But Shanxi’s romance with Marbury proved short-lived. Though the team’s boss promised Marbury would be signed for a second season, the Dragons got a new general manager and a new head coach in the off-season; they decided not to retain Marbury. But to prevent a major competitor from signing him, the Dragons waited to notify Marbury until he had returned to Shanxi with his luggage – just two weeks before the new season was set to start.

A frustrated Marbury locked himself in his hotel room in Shanxi. He ended up signing with the mediocre Foshan Long Lions, as all the good teams had already filled their rosters.

Finally wise to the ways of the league, Marbury landed with the Beijing Ducks the next season. He led them to their first CBA championship in his first season with the team in 2012 and again this year.


In addition to his CBA paycheck, Marbury has signed endorsement deals valued far above his $2-million annual salary with sponsors including Chinese property developer Vanke, energy drink maker Red Bull, Japanese watch brand Casio and Chinese footwear producer 361 Degrees. But it’s not just his achievements on the court that have made him one of the most commercially successful foreign athletes in China; it’s also his carefully cultivated and re-crafted public image.

In a first-person column for the state-run China Daily newspaper in 2011, Marbury wrote: “I love my new life in Beijing. My heart is filled with love for my new extended family -- the billion-plus people in China who have shown me nothing but unconditional love.”

Before playing his first game with his new team in Beijing, Marbury took the city’s subway to team practice every day for more than a month. He also jogged with elderly people in the popular Temple of Heaven in the morning and went to “crosstalk” shows favored by many locals in the evening, even though he couldn’t understand a word of the rapid-fire Mandarin-language puns.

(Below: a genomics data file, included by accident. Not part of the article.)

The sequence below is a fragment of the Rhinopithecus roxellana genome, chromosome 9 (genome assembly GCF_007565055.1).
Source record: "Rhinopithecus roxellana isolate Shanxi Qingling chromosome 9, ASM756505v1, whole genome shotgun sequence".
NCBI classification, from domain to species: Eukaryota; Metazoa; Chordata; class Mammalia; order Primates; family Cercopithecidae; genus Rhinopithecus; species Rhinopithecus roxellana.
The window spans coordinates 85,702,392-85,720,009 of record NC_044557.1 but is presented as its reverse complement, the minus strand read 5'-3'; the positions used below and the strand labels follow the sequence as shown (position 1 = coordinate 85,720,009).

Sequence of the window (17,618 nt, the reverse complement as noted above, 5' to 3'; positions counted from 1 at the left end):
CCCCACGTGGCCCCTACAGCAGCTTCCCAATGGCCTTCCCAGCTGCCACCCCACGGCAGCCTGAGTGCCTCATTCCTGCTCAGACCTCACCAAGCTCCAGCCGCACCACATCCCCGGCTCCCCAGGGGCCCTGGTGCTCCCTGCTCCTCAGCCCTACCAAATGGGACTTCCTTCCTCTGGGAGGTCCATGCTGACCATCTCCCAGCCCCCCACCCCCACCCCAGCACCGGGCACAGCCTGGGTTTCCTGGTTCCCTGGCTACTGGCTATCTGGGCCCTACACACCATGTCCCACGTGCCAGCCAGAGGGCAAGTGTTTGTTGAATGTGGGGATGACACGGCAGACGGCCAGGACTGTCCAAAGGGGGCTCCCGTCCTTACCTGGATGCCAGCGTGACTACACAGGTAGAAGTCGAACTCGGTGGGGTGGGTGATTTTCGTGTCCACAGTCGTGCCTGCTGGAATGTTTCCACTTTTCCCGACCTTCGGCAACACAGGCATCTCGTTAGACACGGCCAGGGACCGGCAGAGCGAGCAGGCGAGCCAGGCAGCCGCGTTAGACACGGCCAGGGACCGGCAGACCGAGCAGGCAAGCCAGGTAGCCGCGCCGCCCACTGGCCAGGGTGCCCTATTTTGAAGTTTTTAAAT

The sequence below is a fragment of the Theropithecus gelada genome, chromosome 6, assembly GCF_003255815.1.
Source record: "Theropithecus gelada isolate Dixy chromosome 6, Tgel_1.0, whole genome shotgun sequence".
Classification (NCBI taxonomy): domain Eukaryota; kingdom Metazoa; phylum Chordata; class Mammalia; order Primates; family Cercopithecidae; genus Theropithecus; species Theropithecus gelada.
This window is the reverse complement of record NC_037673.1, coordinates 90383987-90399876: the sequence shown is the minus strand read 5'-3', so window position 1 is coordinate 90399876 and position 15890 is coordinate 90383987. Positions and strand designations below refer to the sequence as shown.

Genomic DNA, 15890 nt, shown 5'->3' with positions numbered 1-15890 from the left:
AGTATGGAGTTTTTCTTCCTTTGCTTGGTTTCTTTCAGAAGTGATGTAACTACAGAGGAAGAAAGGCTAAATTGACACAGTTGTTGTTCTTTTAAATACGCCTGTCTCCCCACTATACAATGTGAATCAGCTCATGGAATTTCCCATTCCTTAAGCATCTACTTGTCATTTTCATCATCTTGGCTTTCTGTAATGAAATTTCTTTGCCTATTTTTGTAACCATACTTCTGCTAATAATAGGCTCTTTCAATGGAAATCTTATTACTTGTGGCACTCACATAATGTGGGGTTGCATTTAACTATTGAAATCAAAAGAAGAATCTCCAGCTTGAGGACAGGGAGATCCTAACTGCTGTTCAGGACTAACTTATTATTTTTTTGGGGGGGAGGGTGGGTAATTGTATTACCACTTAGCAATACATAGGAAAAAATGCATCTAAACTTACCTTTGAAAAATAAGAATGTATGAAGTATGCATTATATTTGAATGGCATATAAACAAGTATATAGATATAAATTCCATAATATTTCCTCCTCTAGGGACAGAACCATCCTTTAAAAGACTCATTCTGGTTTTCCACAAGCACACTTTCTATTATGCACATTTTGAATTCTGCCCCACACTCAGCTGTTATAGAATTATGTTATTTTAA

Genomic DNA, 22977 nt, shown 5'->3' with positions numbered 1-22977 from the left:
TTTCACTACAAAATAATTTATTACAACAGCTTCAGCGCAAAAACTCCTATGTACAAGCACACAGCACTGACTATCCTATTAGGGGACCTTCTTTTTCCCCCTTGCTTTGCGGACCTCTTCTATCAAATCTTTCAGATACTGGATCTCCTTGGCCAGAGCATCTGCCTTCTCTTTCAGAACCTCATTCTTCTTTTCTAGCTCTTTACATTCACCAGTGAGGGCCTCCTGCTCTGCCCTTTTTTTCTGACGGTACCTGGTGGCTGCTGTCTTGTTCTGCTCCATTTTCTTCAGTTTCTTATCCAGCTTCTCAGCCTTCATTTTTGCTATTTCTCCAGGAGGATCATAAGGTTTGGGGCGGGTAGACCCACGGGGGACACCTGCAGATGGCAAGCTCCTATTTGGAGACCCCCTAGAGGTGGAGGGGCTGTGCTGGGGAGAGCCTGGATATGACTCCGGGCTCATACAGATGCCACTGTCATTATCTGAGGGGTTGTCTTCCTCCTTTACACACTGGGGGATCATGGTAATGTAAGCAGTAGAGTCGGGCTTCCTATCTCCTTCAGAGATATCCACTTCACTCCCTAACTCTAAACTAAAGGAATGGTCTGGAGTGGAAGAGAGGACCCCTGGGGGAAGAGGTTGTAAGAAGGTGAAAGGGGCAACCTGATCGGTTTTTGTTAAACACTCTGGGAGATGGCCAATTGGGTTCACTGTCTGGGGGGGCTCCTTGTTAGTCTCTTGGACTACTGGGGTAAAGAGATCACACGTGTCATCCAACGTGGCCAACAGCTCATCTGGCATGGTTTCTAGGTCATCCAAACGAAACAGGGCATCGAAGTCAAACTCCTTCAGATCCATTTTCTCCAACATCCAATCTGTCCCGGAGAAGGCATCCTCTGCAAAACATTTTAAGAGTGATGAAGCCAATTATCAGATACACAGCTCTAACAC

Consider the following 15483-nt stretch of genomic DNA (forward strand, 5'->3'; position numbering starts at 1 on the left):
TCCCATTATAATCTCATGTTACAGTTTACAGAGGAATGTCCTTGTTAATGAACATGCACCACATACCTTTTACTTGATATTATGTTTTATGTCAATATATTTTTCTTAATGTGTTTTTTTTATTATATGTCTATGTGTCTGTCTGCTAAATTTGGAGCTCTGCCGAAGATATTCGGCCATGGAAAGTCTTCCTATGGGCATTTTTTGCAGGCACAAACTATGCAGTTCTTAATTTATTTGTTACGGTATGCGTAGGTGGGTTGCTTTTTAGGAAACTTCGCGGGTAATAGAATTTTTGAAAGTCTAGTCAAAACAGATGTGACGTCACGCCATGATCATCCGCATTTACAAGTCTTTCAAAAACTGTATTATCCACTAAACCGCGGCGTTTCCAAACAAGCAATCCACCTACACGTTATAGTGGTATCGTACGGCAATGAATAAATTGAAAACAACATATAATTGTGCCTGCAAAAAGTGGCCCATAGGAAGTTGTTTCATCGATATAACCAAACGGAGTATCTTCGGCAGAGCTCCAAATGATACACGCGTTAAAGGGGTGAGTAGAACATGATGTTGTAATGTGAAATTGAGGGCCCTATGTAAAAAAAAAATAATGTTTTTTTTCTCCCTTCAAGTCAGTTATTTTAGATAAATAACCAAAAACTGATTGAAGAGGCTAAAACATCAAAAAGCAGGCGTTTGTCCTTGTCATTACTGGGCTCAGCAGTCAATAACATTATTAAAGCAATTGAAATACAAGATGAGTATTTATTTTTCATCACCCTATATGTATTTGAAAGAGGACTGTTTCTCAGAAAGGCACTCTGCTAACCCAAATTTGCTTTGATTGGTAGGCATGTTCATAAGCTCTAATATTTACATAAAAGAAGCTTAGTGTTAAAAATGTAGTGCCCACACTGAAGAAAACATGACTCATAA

And he has tried to use simple Chinese phrases like ni hao (hello) whenever he greeted fans.

“We did give him some suggestions. But most basketball stars would probably say no,” Yang said.

In April, Marbury was named “an honorary resident of Beijing,” receiving the award from Mayor Wang Anshun. Fans have given him nicknames such as “Ma Zhengwei,” which means “Political Commissar Ma,” for the leadership he showed on the court and “Lao Ma,” a way Chinese address their close friends. His account on China’s Twitter-like social media site Weibo has more than 3.5 million followers.

His commercial success in China has extended beyond endorsement deals. In addition to an autobiography in Chinese, “I Am Political Commissar Ma,” and the musical, Marbury is planning to take a lead role in a movie that is expected to start filming in April in China.

The movie is based on a script originally titled “Far East Basketball Team” from a writer based in Hollywood, and is expected to be distributed in China by Wanda Group, which bought AMC theaters in the U.S. two years ago.

The story is very similar to Marbury’s experience in China, although the NBA star he plays in the movie will lead a team in a third-tier Chinese city to a championship.

“I’m excited about the movie. Acting is definitely something I want to do after I finish playing basketball,” Marbury said after a crash course in acting during the open rehearsal of the musical Sunday.

Not that he’s quitting the court immediately. Marbury still has two years left on his contract with the Ducks. He hasn’t decided whether he’ll retire after that. He also said he plans to coach a Chinese team.

Marbury had returned to Beijing just one day before Sunday’s rehearsal. He was given only 30 minutes to get familiar with the script before he had to perform in front of a group of 50 reporters.

“I am Marbury. We are all Marburys. We’re all proud of ourselves,” young Chinese dancers chanted as the real Marbury read from the script. As hip-hop Chinese music blasted through the speakers, Marbury showed off his dance moves.

“I know I made mistakes. I think the most important thing is repetition. I’ll work hard until I get it right,” Marbury told reporters after the rehearsal, and then he posed for pictures and signed autographs.

Tommy Yang in The Times’ Beijing bureau contributed to this report.